Lace for Days Skirt

So, remember how 2 weeks ago I told you I had a new skirt tutorial?  I am just now getting around to creating it, so sorry about the wait!  I have had the lace for this skirt for about a year now (seriously), and have finally gotten around to making it.  This idea has been in my head for a long time and it's nice to see if finally completed!
(you can tell how long it took me to do, because my nail polish changes throughout the tutorial)

I found this lace at Joanns and fell instantly in love.  

Want to make one?

If you don't know how to sew, or know the basics but are interested in learning more, Merrick and I have created The Modern Girl's Guide to Sewing, online sewing courses that teach you everything you need to know about clothing construction. You can take our Beginner Course or our Intermediate Course, and learn how to follow tutorials like this one! Make sure to check out!

Click through below for the tutorial...

Lace for Days Skirt

You will need:

Step 1:
Lay your pencil skirt on your pattern fabric/paper to create the pencil skirt pattern for the main structure of the skirt.  Draw an outline around your skirt, but make sure to leave 1/2" all around the body of the skirt for the seam allowance.  I kept the length extra long so that I could hem it later.  Trace around the waistband separately.  I allowed for a 1/4" s.a. for the waistband on the top and bottom, 1/4" seam allowance for one side of the waistband, and 1" seam allowance for the other side (this will help when creating the button closure).

You can do this directly onto your main fabric, but I used a grid fabric just to be safe.   I also wanted to have a pattern so that I can make a quick pencil skirt again in the future.  I used a lightweight pattern material with a grid printed on it.  This can be found up by the cutting section at Joanns and is pretty inexpensive.  

 Make sure to note of where your darts are, if your skirt has any.  I measured how wide my darts would be if they were laid flat, and added this onto the width of the top of the skirt, so that I could create the same size darts.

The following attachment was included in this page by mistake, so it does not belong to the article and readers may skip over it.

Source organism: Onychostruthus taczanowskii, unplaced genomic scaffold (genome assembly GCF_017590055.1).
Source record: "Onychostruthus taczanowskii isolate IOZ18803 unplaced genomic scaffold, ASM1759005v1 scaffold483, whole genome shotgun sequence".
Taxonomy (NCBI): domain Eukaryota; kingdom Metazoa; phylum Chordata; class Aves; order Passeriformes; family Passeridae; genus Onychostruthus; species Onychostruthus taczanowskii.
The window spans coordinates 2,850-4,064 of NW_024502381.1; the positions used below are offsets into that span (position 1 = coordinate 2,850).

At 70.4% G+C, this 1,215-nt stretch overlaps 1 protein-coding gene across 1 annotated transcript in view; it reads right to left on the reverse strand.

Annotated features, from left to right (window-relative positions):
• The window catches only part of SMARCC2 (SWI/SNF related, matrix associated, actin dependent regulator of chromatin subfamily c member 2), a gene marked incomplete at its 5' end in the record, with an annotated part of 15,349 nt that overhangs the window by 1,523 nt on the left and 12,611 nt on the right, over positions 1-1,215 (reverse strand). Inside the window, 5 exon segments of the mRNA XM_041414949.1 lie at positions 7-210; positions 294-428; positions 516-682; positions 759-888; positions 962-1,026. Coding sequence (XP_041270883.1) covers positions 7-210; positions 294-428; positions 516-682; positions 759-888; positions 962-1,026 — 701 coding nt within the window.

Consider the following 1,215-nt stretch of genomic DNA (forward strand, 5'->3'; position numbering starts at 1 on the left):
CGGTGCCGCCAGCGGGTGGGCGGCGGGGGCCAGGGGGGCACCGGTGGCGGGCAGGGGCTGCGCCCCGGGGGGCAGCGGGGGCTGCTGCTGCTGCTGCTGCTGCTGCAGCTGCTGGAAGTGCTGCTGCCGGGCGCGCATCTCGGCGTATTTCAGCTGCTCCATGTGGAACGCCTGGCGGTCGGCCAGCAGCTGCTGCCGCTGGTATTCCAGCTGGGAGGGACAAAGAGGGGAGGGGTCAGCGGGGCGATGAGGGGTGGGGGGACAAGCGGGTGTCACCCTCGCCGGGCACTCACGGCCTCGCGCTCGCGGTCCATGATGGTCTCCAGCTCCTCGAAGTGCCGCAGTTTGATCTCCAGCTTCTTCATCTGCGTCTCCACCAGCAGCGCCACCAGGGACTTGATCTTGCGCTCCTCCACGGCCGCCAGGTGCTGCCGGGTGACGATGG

Step 2:
Cut out the front and back pieces of your skirt (these will probably be different sizes if one side has darts), and cut out 4 waistband pieces. 
* Remember to cut 2 of the waistband pieces about 1" longer than the other two.

Step 3:
You are going to create your skirt (minus the waistband) first.  So the first thing that I did was to sew in the darts.  I marked where they were with a yellow highlighter (ghetto fabulous, I know.  But I was too lazy to find my marking pencil)

Sew up the darts, and press them so that they are pointing towards the center of the skirt.

Step 4:
Now take the front and back skirt pieces and place them right sides together.  Pin up the sides, make a note of where your zipper will go, and sew the side seams with a 1/2" seam allowance.  
Make sure to switch to a basting stitch when you get to the section where your zipper will be placed.

Step 5:
This step comes a little sooner than most of my other skirts, but now it's time to hem the skirt.  It is way easier to do it now, than to try to do it with the lace already on.  It might be a little tricky without the waistband on yet, so pay close attention to where the top of the skirt will rest on your waist once the waistband is on.   (it might be helpful to pin the waistband on, just to get a better visual)

You are welcome to make the hemline as thick or as thin as you want.  I surged the ends of mine and sewed it under 1".  You wont really even see the hem of the skirt, since the lace will hang over it a little.  I made my hem about 1/2" shorter than I wanted the finished skirt to be, because I wanted the lace to hang over that extra 1/2".

Step 6:
Take a deep breath and insert your zipper.  Remember this tutorial I linked to when making the Pinwheel Skirt?  I still watch it every time I sew in a zipper.

Step 7:
Not it's time to cut your lace.  This can get a little tricky, figuring out the spacing of the rows, cutting the lace, etc.  I crashed and burned a few times, and had to make at least 3 different trips to Joanns for more lace.  This step is going to be hard to explain measurement-wise, because your lace might be a different width, but here are a few tips I picked up:

Pin your lace on loosely before you cut it to give you an idea of what you want the spacing of the lace to look like.